Highways, federal buildings and border crossings are only a few of the projects to be built with funding from the American Recovery and Reinvestment Act. Federal stimulus dollars will also give local youth the training and experience necessary to build careers in a variety of fields, including the green industry.
The San Diego Region received $10.5 million in federal stimulus funds to create 3,200 jobs for youth ages 14 to 24, according to Mayor Jerry Sanders’ office.
The Hire-a-Youth program will be administered by San Diego Workforce Partnership, which is joining with a host of service providers, nonprofits and businesses to provide job opportunities in a variety of fields.
One such program is administered by Metro United Methodist Urban Ministry in partnership with Grid Alternatives. Ten youth have currently been hired on for the program and there are plans to hire more, said Laila Aziz, program manager for United Methodist Urban Ministry.
Youth are trained to install solar panels on low-income homes. The most recent installation was completed in March on four homes built by Habitat for Humanity in the Mount Hope neighborhood.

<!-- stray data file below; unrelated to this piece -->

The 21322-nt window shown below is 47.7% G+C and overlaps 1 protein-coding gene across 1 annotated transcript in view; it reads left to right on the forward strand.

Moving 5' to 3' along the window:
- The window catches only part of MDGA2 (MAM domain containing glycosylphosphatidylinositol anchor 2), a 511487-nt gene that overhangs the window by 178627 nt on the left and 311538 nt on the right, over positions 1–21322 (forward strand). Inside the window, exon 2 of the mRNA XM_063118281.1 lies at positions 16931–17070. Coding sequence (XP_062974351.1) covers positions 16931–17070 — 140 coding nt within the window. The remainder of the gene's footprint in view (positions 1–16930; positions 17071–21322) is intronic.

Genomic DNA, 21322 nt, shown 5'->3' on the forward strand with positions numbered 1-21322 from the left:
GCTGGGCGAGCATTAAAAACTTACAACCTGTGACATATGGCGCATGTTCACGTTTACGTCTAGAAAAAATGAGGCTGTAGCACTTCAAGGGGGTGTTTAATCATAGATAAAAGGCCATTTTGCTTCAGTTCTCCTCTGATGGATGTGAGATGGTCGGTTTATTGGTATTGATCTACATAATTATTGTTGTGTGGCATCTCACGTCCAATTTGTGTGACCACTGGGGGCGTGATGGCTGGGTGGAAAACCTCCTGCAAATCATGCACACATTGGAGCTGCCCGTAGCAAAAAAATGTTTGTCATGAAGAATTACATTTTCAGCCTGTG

In addition to serving their communities, youth in the program will earn a North American Board of Certified Energy Practitioners (NABCEP) certificate, which will likely help them secure their next job in the solar industry.
The NABCEP certificate requires education about OSHA regulations for electrical systems and knowledge of the workings of photovoltaic solar panels. Youth will receive training on electrical design and selecting the appropriate system for a particular home or business.
The certification is currently in such high demand, Aziz expects that 80 percent to 90 percent of the youth who complete the program will go on to work in the solar industry.
“It’s a good opportunity,” said 22-year-old Giuseppe Marquez, who is working through the Hire-a-Youth program. “It (the solar industry) is going to grow.”
After completing the program Marquez hopes to find a green job, possibly working as a solar installer, he said.
While most youth in the Hire-a-Youth program are paid minimum wage, $8.25 per hour, youth involved with Grid Alternatives will be paid $10 an hour due to the specialized training they are required to receive, Aziz said. Youth hired into the green training program will work 40 hours a week for the duration of the program.
In order to qualify, youth must meet certain income requirements. A youth that does not qualify as a dependent must have an annual income of less than $10,828 per year, and the requirement increases by $5,996 for each additional family member. A youth from a family of four must have an annual family income of less than $29,980.
The Hire-a-Youth program began May 1 and will run through Sept. 30. Sanders and other elected officials will hold a press conference June 3 at Jackie Robinson YMCA to announce the start of the program.